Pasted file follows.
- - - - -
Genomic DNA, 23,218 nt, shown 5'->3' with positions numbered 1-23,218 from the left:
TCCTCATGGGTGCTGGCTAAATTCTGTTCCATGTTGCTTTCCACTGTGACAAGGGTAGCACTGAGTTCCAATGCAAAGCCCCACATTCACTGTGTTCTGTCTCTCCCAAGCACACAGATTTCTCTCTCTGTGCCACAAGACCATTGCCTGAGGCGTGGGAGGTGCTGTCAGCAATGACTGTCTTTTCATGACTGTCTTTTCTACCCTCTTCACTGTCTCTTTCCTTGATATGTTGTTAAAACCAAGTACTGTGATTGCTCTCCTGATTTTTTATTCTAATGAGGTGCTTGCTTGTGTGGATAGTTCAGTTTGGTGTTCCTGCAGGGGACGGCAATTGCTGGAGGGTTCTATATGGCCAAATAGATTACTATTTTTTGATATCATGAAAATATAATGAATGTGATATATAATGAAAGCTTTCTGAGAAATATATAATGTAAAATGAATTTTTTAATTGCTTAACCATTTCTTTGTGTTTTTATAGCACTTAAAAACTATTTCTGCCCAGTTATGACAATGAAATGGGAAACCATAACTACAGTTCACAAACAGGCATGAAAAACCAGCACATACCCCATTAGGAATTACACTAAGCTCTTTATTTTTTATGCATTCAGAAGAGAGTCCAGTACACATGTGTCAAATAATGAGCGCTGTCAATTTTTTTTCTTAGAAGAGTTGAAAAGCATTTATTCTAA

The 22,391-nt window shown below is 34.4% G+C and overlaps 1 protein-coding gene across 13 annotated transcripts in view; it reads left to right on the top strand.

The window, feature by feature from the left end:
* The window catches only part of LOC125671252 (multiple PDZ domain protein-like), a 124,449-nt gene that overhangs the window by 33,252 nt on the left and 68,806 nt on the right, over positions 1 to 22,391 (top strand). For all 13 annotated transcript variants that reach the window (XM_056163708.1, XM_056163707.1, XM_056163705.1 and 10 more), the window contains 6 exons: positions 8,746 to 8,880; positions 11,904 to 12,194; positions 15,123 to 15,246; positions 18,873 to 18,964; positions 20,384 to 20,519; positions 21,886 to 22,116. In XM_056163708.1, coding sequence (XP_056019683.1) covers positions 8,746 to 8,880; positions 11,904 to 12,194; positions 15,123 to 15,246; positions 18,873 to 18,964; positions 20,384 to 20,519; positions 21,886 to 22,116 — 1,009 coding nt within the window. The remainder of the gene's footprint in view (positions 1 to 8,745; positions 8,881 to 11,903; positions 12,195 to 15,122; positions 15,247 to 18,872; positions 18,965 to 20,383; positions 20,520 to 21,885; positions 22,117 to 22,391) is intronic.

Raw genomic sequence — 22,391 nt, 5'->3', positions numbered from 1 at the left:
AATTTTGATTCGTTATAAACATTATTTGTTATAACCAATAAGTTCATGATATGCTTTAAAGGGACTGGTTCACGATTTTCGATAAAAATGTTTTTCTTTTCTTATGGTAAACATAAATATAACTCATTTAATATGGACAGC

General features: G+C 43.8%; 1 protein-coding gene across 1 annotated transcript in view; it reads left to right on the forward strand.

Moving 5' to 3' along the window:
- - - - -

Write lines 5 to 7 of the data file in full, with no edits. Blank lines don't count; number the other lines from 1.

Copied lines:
* The window catches only part of LOC125671252 (multiple PDZ domain protein-like), a 124,449-nt gene that overhangs the window by 33,252 nt on the left and 68,806 nt on the right, over positions 1 to 22,391 (top strand). For all 13 annotated transcript variants that reach the window (XM_056163708.1, XM_056163707.1, XM_056163705.1 and 10 more), the window contains 6 exons: positions 8,746 to 8,880; positions 11,904 to 12,194; positions 15,123 to 15,246; positions 18,873 to 18,964; positions 20,384 to 20,519; positions 21,886 to 22,116. In XM_056163708.1, coding sequence (XP_056019683.1) covers positions 8,746 to 8,880; positions 11,904 to 12,194; positions 15,123 to 15,246; positions 18,873 to 18,964; positions 20,384 to 20,519; positions 21,886 to 22,116 — 1,009 coding nt within the window. The remainder of the gene's footprint in view (positions 1 to 8,745; positions 8,881 to 11,903; positions 12,195 to 15,122; positions 15,247 to 18,872; positions 18,965 to 20,383; positions 20,520 to 21,885; positions 22,117 to 22,391) is intronic.

Raw genomic sequence — 22,391 nt, 5'->3', positions numbered from 1 at the left:
AATTTTGATTCGTTATAAACATTATTTGTTATAACCAATAAGTTCATGATATGCTTTAAAGGGACTGGTTCACGATTTTCGATAAAAATGTTTTTCTTTTCTTATGGTAAACATAAATATAACTCATTTAATATGGACAGC